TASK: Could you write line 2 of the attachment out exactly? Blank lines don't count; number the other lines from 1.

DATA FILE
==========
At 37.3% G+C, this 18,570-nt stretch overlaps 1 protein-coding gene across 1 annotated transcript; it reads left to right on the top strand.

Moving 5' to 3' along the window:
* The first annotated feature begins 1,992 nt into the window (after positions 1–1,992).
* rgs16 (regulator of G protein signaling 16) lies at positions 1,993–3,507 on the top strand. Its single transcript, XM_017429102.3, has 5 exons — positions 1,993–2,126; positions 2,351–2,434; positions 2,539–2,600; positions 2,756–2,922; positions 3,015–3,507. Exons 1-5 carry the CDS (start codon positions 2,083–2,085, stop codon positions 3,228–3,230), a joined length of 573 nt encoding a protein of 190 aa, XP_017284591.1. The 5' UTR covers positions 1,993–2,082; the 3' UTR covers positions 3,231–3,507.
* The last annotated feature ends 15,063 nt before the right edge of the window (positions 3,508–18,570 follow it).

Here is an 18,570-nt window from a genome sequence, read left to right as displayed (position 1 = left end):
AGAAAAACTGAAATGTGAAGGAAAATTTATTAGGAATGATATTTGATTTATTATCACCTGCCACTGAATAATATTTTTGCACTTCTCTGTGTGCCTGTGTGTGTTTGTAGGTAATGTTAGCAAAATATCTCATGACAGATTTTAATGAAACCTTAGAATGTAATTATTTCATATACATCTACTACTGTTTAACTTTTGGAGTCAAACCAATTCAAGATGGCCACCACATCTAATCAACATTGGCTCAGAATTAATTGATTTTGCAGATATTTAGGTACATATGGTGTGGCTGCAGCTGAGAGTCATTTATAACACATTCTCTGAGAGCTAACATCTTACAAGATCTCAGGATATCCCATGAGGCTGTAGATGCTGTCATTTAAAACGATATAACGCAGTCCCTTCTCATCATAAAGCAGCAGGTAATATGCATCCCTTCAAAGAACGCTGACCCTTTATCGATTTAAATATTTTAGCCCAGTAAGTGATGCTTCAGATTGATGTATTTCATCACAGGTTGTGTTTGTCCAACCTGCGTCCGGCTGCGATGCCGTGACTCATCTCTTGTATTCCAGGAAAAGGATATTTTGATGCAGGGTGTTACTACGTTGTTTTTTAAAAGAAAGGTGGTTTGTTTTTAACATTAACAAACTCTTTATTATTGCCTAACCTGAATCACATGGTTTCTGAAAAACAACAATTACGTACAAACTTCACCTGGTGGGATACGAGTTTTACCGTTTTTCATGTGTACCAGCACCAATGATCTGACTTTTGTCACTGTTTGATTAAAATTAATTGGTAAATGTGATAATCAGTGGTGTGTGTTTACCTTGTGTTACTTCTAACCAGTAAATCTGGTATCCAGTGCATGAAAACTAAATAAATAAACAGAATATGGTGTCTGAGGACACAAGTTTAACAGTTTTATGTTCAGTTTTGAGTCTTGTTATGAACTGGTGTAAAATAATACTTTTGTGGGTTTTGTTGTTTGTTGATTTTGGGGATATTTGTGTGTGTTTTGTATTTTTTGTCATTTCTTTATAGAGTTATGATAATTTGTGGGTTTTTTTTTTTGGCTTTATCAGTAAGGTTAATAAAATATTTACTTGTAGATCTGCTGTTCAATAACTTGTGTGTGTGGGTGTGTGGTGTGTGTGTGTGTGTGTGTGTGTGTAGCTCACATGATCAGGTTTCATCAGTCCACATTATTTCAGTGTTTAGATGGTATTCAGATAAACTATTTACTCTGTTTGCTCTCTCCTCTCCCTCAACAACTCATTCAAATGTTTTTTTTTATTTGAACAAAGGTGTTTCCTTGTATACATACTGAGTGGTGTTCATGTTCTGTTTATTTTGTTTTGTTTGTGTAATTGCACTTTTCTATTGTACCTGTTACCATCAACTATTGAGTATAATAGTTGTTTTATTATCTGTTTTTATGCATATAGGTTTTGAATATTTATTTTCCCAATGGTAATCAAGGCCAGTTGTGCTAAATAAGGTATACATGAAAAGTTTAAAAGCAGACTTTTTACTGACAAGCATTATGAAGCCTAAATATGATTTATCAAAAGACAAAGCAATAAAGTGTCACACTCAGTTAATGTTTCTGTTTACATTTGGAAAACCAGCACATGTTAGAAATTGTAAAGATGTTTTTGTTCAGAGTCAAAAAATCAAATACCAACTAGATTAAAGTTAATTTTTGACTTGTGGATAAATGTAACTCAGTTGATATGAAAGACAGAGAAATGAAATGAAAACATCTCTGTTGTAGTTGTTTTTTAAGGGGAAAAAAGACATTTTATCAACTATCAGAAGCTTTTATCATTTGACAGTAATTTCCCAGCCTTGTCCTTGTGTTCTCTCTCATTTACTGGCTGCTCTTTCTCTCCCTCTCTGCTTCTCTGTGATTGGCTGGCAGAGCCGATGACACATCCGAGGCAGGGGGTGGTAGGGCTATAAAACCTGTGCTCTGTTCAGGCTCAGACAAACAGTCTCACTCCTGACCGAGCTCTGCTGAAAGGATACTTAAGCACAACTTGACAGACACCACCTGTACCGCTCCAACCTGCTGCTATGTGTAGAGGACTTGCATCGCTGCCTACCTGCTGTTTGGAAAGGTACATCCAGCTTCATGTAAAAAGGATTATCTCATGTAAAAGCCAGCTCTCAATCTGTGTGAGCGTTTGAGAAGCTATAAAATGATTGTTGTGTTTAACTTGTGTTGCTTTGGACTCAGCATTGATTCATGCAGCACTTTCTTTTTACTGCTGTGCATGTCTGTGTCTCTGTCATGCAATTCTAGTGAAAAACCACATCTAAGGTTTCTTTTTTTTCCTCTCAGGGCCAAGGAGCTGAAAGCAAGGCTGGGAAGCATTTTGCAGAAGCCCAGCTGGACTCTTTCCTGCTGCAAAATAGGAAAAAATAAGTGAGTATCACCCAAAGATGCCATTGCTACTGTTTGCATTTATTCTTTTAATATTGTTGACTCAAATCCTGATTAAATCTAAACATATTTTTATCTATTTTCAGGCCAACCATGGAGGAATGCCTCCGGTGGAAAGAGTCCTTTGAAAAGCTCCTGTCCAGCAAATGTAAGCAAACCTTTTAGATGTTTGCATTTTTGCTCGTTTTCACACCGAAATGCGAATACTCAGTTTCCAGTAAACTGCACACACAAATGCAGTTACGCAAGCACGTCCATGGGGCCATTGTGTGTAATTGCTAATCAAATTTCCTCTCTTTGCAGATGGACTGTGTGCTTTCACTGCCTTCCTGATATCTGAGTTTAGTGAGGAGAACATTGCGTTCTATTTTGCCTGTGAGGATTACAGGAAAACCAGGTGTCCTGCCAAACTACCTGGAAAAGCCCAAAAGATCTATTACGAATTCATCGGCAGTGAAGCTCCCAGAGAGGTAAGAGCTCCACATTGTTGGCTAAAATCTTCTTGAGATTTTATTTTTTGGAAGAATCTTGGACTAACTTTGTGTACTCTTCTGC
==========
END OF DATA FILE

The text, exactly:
Moving 5' to 3' along the window: